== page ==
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Heat Warning

Image of young child standing in the shadeWhile it is important to enjoy the outdoors during the summer, it is also important to remember that extreme heat and humidity can cause serious health problems.

What is a heat warning/extended heat warning and when is it issued?

  • Heat Warning: When forecast temperatures are expected to be at least 31°C and overnight temperatures are above 20°C for 2 days or the humidex is at least 40 for 2 days.
  • Extended Heat Warning: When forecast temperatures are expected to be at least 31°C and overnight temperatures are above 20°C for at least 3 days or humidex is at least 40 for at least 3 days.
  • Residents that would like to receive email notification of heat events can sign up for e-alerts.
  • Smog can often accompany extreme heat.

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What is Humidex?

Humidex describes how hot, humid weather feels to the average person. Humidex values are calculated using temperature and humidity.

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Who is at greatest risk from extreme heat?

While extreme heat and humidity can put everyone at risk for heat illnesses, those at greatest risk include:

  • older adults (over the age of 65)
  • infants and young children
  • people with chronic illness e.g. heart disease, asthma
  • people with physical or mental disabilities
  • people who work in the heat
  • people who exercise in the heat
  • people who have limited resources to protect themselves

Obesity, dehydration, fever or infection, sunburn and alcohol use also increases a person’s risk from extreme heat.

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What are heat illnesses?

  • Heat illness occurs when a person’s body temperature rises quickly and sweating is not enough to cool the body properly.
  • High body temperature can lead to heat stroke, heat exhaustion, heat fainting, heat cramps (muscle cramps), heat rash and heat edema (swelling of hands, feet and ankles).
  • Heat illnesses are preventable.

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Heat stroke is a medical emergency.

Call 911 immediately if you notice that someone has a high body temperature and is either unconscious, confused or has stopped sweating.

While waiting for help, cool the person right away by:

  • moving them to a cool place, if you can
  • applying cold water to large areas of the skin or clothing
  • fanning the person as much as possible

What are symptoms of heat illness?

  • dizziness or fainting
  • nausea or vomiting
  • headache
  • rapid breathing and heartbeat
  • extreme thirst
  • decreased urination with unusually dark yellow urine

If you experience any of these symptoms during extreme heat, immediately move to a cool place and drink liquids. Water is best.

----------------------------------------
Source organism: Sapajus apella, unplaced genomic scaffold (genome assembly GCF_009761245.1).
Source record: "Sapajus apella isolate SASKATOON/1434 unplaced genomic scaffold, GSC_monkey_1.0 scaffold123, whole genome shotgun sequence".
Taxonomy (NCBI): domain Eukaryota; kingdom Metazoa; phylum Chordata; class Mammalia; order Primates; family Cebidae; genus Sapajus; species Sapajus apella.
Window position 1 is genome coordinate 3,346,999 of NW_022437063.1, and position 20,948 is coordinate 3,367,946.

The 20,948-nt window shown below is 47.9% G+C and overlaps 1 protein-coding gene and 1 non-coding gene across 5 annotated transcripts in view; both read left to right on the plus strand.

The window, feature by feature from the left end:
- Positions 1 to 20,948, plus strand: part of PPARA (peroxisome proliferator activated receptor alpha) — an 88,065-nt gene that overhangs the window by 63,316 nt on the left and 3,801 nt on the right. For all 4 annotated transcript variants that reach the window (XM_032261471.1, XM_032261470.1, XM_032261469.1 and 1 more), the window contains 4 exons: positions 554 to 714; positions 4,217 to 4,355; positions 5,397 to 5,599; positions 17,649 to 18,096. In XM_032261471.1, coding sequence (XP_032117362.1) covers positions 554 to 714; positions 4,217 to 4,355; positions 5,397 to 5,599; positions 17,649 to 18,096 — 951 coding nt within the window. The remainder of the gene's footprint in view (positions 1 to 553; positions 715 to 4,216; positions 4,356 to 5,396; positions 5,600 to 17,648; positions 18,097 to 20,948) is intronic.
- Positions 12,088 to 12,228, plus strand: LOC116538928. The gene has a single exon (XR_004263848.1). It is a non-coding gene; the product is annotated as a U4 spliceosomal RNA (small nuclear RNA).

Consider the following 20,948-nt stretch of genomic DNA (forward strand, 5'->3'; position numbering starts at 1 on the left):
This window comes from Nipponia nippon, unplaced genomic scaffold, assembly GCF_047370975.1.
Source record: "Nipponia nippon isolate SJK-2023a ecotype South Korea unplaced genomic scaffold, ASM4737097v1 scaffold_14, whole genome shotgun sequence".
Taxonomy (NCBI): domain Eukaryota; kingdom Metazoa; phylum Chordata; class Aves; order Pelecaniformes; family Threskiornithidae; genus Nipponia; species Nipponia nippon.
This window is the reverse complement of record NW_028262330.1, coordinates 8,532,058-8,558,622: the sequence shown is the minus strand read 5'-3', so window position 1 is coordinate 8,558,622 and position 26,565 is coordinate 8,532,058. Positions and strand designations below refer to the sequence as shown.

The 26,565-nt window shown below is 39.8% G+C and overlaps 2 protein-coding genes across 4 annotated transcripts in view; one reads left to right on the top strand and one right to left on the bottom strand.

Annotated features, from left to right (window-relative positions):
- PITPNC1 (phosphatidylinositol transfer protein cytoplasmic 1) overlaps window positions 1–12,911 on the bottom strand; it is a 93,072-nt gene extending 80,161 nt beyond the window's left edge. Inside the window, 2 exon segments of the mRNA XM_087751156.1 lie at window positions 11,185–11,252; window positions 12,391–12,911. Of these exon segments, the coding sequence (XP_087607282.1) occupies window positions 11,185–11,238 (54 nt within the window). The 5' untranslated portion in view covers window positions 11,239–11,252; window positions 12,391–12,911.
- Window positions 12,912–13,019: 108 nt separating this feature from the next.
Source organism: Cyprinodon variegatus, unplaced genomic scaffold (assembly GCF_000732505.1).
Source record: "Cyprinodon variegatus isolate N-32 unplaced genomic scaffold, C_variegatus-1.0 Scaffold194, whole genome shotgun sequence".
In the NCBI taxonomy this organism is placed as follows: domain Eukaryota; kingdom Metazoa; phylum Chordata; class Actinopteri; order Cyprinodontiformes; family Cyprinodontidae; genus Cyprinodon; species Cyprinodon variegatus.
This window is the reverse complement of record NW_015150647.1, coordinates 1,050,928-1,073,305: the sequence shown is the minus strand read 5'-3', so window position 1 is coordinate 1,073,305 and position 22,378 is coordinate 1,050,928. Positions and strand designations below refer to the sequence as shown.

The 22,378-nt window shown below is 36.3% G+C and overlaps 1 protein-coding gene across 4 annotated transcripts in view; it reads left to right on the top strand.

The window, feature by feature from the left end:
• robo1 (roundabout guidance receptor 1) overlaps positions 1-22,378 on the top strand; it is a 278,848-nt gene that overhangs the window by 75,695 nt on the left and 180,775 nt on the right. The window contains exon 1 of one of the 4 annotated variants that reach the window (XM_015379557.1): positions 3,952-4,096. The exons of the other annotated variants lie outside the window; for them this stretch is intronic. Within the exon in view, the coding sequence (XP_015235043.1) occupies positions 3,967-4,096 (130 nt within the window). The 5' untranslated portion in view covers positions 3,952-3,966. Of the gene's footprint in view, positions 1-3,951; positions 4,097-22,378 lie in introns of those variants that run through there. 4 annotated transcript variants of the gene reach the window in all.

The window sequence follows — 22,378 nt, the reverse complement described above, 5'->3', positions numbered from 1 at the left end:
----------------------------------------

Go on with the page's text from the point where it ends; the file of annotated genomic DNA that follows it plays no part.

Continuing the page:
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How can I prevent heat illness?

You can avoid heat illness by doing the following:

  • Pay close attention to how you – and those around you – feel.
  • Frequently visit neighbours, friends and older family members, especially those who are chronically ill, to make sure that they are cool and hydrated.
  • Reschedule or plan outdoor activities during cooler parts of the day.
  • Block sun out by closing awnings, curtains or blinds during the day.
  • Avoid sun exposure. Wear a wide-brimmed hat or use an umbrella.
  • Wear loose-fitting, light-coloured clothing made of breathable fabric.
  • Drink plenty of cool liquids, especially water, before you feel thirsty to decrease your risk of dehydration.
  • Prepare meals that don’t need to be cooked in your oven.
  • Take a break from the heat by spending a few hours in a cool place e.g. tree-shaded area, swimming facility or air-conditioned site.
  • Use a fan to help you stay cool.
  • Take cool showers or baths until you feel refreshed.
  • Never leave people or pets in your care inside a parked vehicle or in direct sunlight.
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Are there cooling centres in Halton?

Yes. In the event of an extreme heat warning, there are a number of cooling centres and places that you can visit including swimming pools, splash pads and air-conditioned public facilities.

Visit your local municipal website for locations and hours of operation:

Other air conditioned public places are available, including malls and movie theatres.


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What can I do to help prepare for extreme heat events?

  • Ensure that air conditioners are working properly.
  • If you are taking medication, ask your doctor or pharmacist if it increases your health risk in the heat.
  • Choose light-coloured paint for the exterior of your home and other surfaces e.g. deck, patio.
  • Consider planting a broadleaf tree on the side of the house where the sun hits during the hottest part of the day to provide shade and shelter to the house.

The information provided on this website is based on content from Health Canada’s Climate Change and Health Resources (external link).

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Halton-Peel Heat Warning Totals to Date

  Total # of Heat Warning Total # of Days
2018 5 16
2017 3 7
2016 7 21
2015 4 12
3 10
6 8
5 13
2010 4 12
2009 3 3
2008 1 4
2007 5 10
2006 4 11
2005 8 30
2004 1 1
2003 3 4

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